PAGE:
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Japan Contributes to Explosive Hazard Management in Somalia

23 Jul 2020

Mogadishu, 23 July 2020 - Explosive hazards continue to have an impact on the security siutation in Somalia. Over the past years, extremist groups have continued to use improvised explosive devices (IEDs) as the preferred weapon targeting AMISOM and Somali Security Forces. In addition, indirect fire, explosive remnants of war (ERW), and legacy mines from the civil war continue to endanger the lives of the security forces and civilian population.

The Government of Japan has renewed its commitment to promote human security and stability in Somalia by contributing over two hundred thousand USD to the United Nations Voluntary Trust Fund for Assistance in Mine Action. This important contribution will enable the United Nations Mine Action Service (UNMAS) to reduce the threat posed by explosive hazards and contribute to establishing a safe, secure and peaceful Somalia. Over the past decade, Japan contributed USD 15 million to mine action in Somalia.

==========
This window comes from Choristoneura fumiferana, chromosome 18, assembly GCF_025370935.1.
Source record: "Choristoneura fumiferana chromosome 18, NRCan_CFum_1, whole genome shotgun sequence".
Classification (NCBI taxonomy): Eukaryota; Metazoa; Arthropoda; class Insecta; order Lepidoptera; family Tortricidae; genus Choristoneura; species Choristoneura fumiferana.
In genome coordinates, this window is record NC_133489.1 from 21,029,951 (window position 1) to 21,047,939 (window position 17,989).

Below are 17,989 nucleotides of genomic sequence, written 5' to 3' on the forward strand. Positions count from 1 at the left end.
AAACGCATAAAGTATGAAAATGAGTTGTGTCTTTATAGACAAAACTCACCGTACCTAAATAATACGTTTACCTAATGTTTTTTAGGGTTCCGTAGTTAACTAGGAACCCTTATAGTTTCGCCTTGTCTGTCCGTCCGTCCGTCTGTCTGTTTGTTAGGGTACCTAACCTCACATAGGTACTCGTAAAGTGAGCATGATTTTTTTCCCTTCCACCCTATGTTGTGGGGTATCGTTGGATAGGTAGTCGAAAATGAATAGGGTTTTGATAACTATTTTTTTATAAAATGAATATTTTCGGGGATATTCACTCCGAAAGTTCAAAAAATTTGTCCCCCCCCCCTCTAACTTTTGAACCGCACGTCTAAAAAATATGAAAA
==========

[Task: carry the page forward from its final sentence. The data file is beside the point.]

The generous contribution from the Government of Japan will assist in enhancing the humanitarian mine action sector as well as the provision of additional training to the Somali Police Force to undertake clearance and mitigate the threat of IEDs.   

According to the Embassy of Japan in Kenya, “the Japanese government supports UNMAS’ efforts which strengthens the Somali government’s organizational and technical capacity to cope with internal insecurity. We hope this activity will contribute to national and social security in Somalia".

“We are very grateful to the Government of Japan for their on-going support to the work UNMAS is undertaking in Somalia in cooperation with the Federal Government of Somalia,” explained Ms. Qurat-ul-Ain Sadozai, the UNMAS in Somalia Programme Director. “UNMAS appreciates Japan’s continuous commitment to support humanitarian mine action sector in Somalia. The contribution will be a significant step forward in reducing the explosive hazard threat in the country”.


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